LIONS INSIDER

NFL analyst Gil Brandt believes Dee Milliner would be ideal, but No. 5 is too high

Posted Jan 30, 2013

Consensus seems to be corner, but NFL analyst Gil Brandt says none warrant the No. 5 pick

A team doesn’t stumble its way to a 4-12 record without having a number of different needs on the roster.

The Detroit Lions are staring at a pivotal next few months in which the roster is likely to have some serious turnover.

“From a front office standpoint, from a coaching standpoint and from a players standpoint; obviously, we're not doing well enough, and you should expect to see some changes on our roster,” Detroit Lions general manager Martin Mayhew said after the season.

With 23 players set to be free agents on March 12, the Lions are also likely to be in a position where a number of their rookie and second-year players will be asked to play more important roles in 2013.

Former Cowboys vice president of player personnel Gil Brandt, who is now a senior analyst at NFL.com, says the Lions are in a tough spot because of the salary cap, but that it’s not impossible to get back to their winning ways of 2011 ... if they hit a couple home runs this offseason.

“First off, they have three different guys (Matthew Stafford, Calvin Johnson and Ndamukong Suh) with $50 million in cap money tied up. That’s a tough situation,” he said.

“But Indianapolis, last year, went from two wins to 11 wins, they were outscored by 40 points and they had $34 million worth of dead money. What that says is if you have a quarterback, that’s good enough, and I think Stafford is good enough. Obviously, they couldn’t stop people this season.”

Brandt said the draft will be a key element for the Lions to get back to the 10-win team that made the playoffs in 2011. The Lions have their first chance at an impact player with the No. 5-overall pick (unless they trade up or down).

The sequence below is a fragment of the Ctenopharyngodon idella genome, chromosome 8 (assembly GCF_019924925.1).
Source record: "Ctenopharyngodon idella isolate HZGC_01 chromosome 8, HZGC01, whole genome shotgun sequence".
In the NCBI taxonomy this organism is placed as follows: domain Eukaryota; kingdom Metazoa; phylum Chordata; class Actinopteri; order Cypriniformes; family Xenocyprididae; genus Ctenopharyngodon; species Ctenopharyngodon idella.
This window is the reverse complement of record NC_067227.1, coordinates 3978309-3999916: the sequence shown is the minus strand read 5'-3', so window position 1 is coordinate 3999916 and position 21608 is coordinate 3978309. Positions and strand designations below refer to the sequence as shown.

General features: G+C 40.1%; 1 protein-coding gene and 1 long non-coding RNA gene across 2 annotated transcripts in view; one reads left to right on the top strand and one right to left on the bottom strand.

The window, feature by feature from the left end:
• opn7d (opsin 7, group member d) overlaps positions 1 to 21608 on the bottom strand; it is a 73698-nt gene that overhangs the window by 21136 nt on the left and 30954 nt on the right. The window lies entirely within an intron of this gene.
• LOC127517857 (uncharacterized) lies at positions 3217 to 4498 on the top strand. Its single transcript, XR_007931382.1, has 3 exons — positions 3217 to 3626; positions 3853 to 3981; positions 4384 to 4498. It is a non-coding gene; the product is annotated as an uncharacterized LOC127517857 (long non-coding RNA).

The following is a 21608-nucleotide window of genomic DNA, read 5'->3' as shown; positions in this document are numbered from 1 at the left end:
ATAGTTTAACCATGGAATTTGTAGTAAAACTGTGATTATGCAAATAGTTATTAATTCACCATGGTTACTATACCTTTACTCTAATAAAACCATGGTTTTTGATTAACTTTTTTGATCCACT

Dee Milliner

“To me, the ideal guy to take is the Alabama cornerback (Dee Milliner),” he said. “Now, I think it’s too high for him (at No. 5). I think that’s too high to take corners.”

Brandt used the example of 49ers cornerback Chris Culliver, who he said Lions head coach Jim Schwartz really liked in the 2011 NFL Draft, but was taken in the third round by the 49ers after the Lions had moved back into the second round to get running back Mikel Leshoure.

Culliver has played in all 32 games for the 49ers the past two seasons with six starts this year.

The Lions spent three picks on cornerbacks Bill Bentley (third round), Chris Greenwood (fifth) and Jonte Green (six) last April.

“You can find corners later on in the draft,” Brandt said. “I think what you have to do early in the draft is that you have to take a left tackle, a pass rushing defensive end and a quarterback.

“Historically, you can find running backs in free agency. You don’t find left tackles as free agents. You find cornerbacks as free agents.”

To his point, former Lions cornerback Aaron Berry was a good find for the Lions after the draft in 2011.

Berry was an undrafted free agent out of Pittsburgh and was set to start at right cornerback for the Lions last season before his contract was terminated for off-the-field issues. From a strict football viewpoint, though, he was a great find.

“That hurt them in the beginning (of the season),” Brandt said of Berry's termination.

The Lions will certainly be doing their homework on Milliner over the next few months.

They could be looking at a serious need at cornerback if Chris Houston bolts in free agency. He’s been their most consistent cornerback the past three seasons and that scenario would leave them with veteran Ron Bartell and last year’s draft picks as the only cornerbacks under contract for next season.

“The guy that would help their defense the most for what they’ve done is to get (Milliner),” Brandt said. “But like I said, I think they can find a corner almost as good on the second and third round.”